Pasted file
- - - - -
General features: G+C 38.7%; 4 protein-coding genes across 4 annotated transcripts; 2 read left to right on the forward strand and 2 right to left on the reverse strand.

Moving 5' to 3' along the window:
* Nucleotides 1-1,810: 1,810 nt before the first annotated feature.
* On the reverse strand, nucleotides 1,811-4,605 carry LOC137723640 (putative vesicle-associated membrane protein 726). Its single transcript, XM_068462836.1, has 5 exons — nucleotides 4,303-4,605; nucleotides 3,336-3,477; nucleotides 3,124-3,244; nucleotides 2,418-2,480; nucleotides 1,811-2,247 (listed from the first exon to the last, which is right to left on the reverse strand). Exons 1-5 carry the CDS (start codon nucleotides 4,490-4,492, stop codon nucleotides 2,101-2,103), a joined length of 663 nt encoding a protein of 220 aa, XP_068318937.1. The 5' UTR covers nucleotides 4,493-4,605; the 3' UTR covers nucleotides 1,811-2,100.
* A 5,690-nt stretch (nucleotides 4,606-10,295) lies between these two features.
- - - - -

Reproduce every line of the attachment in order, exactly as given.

General features: G+C 38.7%; 4 protein-coding genes across 4 annotated transcripts; 2 read left to right on the forward strand and 2 right to left on the reverse strand.

Moving 5' to 3' along the window:
* Nucleotides 1-1,810: 1,810 nt before the first annotated feature.
* On the reverse strand, nucleotides 1,811-4,605 carry LOC137723640 (putative vesicle-associated membrane protein 726). Its single transcript, XM_068462836.1, has 5 exons — nucleotides 4,303-4,605; nucleotides 3,336-3,477; nucleotides 3,124-3,244; nucleotides 2,418-2,480; nucleotides 1,811-2,247 (listed from the first exon to the last, which is right to left on the reverse strand). Exons 1-5 carry the CDS (start codon nucleotides 4,490-4,492, stop codon nucleotides 2,101-2,103), a joined length of 663 nt encoding a protein of 220 aa, XP_068318937.1. The 5' UTR covers nucleotides 4,493-4,605; the 3' UTR covers nucleotides 1,811-2,100.
* A 5,690-nt stretch (nucleotides 4,606-10,295) lies between these two features.